Particulate materials do not: have inherent strength and stiffness (like a solid); flow freely (like a liquid); or compress easily (like a gas). The unique combination of properties possessed by granular materials includes that they are: inherently multiphase, porous, and pervious; nonlinear and inelastic; their volume changes during shear; and strength and stiffness depend on confinement, strain rate, and stress path. Given these observations, particulate materials are effectively a fourth phase of matter – neither solid, liquid, nor gas. Granular materials are not always amenable to continuum descriptions of behavior, so in some cases a discrete approach is adopted for modeling.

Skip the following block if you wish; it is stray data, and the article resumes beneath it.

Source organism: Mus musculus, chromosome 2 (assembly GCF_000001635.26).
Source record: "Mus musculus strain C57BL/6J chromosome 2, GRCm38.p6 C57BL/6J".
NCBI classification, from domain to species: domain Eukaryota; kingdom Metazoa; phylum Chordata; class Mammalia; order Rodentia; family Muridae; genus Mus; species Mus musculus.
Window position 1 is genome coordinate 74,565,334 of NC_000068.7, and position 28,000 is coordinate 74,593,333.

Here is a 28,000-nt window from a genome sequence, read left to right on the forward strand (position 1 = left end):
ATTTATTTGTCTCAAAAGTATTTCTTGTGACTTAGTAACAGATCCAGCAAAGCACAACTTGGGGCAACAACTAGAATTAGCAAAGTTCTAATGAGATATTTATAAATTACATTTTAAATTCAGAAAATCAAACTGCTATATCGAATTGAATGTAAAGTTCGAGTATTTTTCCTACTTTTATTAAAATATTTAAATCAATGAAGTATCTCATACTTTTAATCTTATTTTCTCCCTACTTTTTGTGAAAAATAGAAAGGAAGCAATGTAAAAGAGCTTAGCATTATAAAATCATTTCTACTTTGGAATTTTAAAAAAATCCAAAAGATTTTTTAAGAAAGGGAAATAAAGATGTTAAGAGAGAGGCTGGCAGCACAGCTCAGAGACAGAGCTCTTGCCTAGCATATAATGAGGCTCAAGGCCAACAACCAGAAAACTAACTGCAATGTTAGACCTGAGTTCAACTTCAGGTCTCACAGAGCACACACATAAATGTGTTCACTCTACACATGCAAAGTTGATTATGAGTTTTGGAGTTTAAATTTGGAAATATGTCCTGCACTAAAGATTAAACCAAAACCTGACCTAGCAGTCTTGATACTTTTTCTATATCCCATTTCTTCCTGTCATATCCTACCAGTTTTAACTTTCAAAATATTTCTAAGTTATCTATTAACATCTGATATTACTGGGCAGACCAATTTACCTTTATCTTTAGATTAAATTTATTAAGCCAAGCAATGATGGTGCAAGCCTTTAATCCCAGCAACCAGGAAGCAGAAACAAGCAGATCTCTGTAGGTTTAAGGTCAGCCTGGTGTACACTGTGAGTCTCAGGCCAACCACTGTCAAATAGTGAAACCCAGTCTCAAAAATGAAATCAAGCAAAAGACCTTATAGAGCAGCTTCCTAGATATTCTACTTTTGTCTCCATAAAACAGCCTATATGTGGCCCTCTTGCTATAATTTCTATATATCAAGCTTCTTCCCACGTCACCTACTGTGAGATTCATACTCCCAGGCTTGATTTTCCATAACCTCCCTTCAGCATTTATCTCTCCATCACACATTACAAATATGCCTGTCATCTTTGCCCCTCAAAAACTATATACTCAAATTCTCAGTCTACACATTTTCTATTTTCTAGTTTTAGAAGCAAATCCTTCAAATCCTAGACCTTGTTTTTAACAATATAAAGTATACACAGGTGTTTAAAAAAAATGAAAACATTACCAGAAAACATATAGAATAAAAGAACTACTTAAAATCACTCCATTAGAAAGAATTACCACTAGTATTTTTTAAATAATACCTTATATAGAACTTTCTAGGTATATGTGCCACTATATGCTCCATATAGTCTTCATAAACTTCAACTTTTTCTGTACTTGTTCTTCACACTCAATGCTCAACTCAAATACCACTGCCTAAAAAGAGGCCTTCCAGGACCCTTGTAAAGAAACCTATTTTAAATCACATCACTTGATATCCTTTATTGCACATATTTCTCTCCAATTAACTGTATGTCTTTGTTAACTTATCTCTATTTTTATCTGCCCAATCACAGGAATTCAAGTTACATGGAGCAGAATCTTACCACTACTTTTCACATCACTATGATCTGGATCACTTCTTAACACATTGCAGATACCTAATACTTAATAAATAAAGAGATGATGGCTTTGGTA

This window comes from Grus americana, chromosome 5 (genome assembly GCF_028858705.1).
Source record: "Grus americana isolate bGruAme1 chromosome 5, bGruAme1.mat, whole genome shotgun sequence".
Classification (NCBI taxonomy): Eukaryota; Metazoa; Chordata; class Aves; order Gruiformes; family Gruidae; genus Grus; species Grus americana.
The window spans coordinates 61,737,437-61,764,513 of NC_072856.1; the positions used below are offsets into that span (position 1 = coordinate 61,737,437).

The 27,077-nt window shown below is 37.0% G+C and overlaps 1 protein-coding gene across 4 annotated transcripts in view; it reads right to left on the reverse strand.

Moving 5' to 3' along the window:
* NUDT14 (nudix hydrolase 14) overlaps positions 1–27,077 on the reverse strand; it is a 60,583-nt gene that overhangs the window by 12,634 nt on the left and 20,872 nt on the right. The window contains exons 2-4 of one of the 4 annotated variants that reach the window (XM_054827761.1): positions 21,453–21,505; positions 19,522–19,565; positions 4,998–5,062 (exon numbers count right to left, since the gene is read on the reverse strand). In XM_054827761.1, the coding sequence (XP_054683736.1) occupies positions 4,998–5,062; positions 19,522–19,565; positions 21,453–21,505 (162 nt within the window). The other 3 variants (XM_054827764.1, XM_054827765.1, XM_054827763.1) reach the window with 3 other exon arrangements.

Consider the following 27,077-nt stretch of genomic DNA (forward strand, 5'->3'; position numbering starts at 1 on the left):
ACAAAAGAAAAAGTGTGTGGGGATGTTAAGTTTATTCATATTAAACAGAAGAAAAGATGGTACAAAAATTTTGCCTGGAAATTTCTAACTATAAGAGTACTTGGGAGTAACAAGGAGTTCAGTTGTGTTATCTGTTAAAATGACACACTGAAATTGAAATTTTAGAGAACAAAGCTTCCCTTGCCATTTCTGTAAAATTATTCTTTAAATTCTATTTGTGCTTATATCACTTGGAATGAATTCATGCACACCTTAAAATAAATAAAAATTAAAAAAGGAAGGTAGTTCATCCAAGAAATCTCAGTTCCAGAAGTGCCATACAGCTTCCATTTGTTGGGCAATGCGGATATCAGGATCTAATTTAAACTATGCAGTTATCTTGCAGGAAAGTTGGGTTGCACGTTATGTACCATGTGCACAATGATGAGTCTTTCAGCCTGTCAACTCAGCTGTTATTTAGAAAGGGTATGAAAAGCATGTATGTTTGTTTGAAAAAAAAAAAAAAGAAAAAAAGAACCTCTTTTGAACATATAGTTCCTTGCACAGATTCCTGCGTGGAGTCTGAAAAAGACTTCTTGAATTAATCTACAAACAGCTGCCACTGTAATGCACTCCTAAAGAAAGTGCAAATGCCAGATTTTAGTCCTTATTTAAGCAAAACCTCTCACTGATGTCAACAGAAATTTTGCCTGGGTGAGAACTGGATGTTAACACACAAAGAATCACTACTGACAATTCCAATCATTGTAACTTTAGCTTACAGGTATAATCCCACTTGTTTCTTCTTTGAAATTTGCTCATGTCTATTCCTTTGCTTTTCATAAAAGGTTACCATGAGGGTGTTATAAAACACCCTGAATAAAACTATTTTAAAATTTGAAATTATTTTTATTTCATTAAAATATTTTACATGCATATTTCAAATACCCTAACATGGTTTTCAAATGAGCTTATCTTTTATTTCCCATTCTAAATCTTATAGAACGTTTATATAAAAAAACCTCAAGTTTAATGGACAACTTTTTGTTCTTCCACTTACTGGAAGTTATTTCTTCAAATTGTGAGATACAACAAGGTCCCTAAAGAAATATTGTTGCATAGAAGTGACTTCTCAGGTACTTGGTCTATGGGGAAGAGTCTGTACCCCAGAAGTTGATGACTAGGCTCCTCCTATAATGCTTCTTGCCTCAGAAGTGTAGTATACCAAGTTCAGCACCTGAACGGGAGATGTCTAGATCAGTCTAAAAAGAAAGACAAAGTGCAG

This talk will provide an introduction to the discrete element method (DEM) for the simulation of the mechanical behavior of granular materials. In DEM modeling, every grain in an assembly is modeled individually and simulation involves solution of Newton’s equations of motion for every particle at every time step. After an introduction of modeling basics and a brief discussion of particle-continuum duality, example applications will be presented. These will include some combination of bio-cementation of liquefiable sands, powder processing, thermally-induced mechanical shakedown, percolation thresholds, and localization of strains during shear.